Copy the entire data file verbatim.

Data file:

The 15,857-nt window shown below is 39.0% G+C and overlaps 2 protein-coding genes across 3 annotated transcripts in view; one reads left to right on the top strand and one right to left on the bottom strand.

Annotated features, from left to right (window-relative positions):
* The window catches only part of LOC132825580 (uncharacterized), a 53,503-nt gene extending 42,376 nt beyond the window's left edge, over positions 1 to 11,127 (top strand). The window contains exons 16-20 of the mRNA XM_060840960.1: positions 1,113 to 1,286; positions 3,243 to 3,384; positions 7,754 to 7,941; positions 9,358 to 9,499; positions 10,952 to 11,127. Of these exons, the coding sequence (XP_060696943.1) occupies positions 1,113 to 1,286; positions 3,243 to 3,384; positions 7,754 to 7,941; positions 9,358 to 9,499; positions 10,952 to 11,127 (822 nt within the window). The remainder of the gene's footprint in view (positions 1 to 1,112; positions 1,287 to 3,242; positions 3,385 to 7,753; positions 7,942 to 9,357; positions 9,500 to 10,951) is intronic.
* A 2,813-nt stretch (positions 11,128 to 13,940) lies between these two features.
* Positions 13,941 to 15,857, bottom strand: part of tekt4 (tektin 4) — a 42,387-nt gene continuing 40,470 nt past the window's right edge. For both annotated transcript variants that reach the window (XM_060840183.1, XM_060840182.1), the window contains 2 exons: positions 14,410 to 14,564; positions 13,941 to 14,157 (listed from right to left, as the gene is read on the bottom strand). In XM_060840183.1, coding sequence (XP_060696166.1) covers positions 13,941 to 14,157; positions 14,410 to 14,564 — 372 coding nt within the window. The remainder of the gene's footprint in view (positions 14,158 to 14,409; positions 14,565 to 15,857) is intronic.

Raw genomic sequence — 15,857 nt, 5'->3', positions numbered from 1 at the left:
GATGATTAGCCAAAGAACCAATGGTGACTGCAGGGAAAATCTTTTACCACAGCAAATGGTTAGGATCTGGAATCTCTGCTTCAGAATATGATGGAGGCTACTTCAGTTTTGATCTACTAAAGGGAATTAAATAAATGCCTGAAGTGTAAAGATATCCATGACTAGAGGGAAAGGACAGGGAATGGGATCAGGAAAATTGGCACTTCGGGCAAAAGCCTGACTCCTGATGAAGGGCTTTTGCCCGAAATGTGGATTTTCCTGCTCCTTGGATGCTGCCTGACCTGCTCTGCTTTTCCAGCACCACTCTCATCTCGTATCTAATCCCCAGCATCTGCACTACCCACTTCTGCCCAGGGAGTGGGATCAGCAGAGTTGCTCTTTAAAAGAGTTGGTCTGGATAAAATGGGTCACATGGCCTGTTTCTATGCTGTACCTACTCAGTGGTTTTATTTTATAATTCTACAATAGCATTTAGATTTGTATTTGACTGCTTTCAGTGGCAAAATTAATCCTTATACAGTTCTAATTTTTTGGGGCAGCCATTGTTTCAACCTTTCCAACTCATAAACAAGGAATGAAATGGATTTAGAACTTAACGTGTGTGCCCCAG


The 15,857-nt window shown below is 39.0% G+C and overlaps 2 protein-coding genes across 3 annotated transcripts in view; one reads left to right on the top strand and one right to left on the bottom strand.

Annotated features, from left to right (window-relative positions):
* The window catches only part of LOC132825580 (uncharacterized), a 53,503-nt gene extending 42,376 nt beyond the window's left edge, over positions 1 to 11,127 (top strand). The window contains exons 16-20 of the mRNA XM_060840960.1: positions 1,113 to 1,286; positions 3,243 to 3,384; positions 7,754 to 7,941; positions 9,358 to 9,499; positions 10,952 to 11,127. Of these exons, the coding sequence (XP_060696943.1) occupies positions 1,113 to 1,286; positions 3,243 to 3,384; positions 7,754 to 7,941; positions 9,358 to 9,499; positions 10,952 to 11,127 (822 nt within the window). The remainder of the gene's footprint in view (positions 1 to 1,112; positions 1,287 to 3,242; positions 3,385 to 7,753; positions 7,942 to 9,357; positions 9,500 to 10,951) is intronic.
* A 2,813-nt stretch (positions 11,128 to 13,940) lies between these two features.
* Positions 13,941 to 15,857, bottom strand: part of tekt4 (tektin 4) — a 42,387-nt gene continuing 40,470 nt past the window's right edge. For both annotated transcript variants that reach the window (XM_060840183.1, XM_060840182.1), the window contains 2 exons: positions 14,410 to 14,564; positions 13,941 to 14,157 (listed from right to left, as the gene is read on the bottom strand). In XM_060840183.1, coding sequence (XP_060696166.1) covers positions 13,941 to 14,157; positions 14,410 to 14,564 — 372 coding nt within the window. The remainder of the gene's footprint in view (positions 14,158 to 14,409; positions 14,565 to 15,857) is intronic.

Raw genomic sequence — 15,857 nt, 5'->3', positions numbered from 1 at the left:
GATGATTAGCCAAAGAACCAATGGTGACTGCAGGGAAAATCTTTTACCACAGCAAATGGTTAGGATCTGGAATCTCTGCTTCAGAATATGATGGAGGCTACTTCAGTTTTGATCTACTAAAGGGAATTAAATAAATGCCTGAAGTGTAAAGATATCCATGACTAGAGGGAAAGGACAGGGAATGGGATCAGGAAAATTGGCACTTCGGGCAAAAGCCTGACTCCTGATGAAGGGCTTTTGCCCGAAATGTGGATTTTCCTGCTCCTTGGATGCTGCCTGACCTGCTCTGCTTTTCCAGCACCACTCTCATCTCGTATCTAATCCCCAGCATCTGCACTACCCACTTCTGCCCAGGGAGTGGGATCAGCAGAGTTGCTCTTTAAAAGAGTTGGTCTGGATAAAATGGGTCACATGGCCTGTTTCTATGCTGTACCTACTCAGTGGTTTTATTTTATAATTCTACAATAGCATTTAGATTTGTATTTGACTGCTTTCAGTGGCAAAATTAATCCTTATACAGTTCTAATTTTTTGGGGCAGCCATTGTTTCAACCTTTCCAACTCATAAACAAGGAATGAAATGGATTTAGAACTTAACGTGTGTGCCCCAG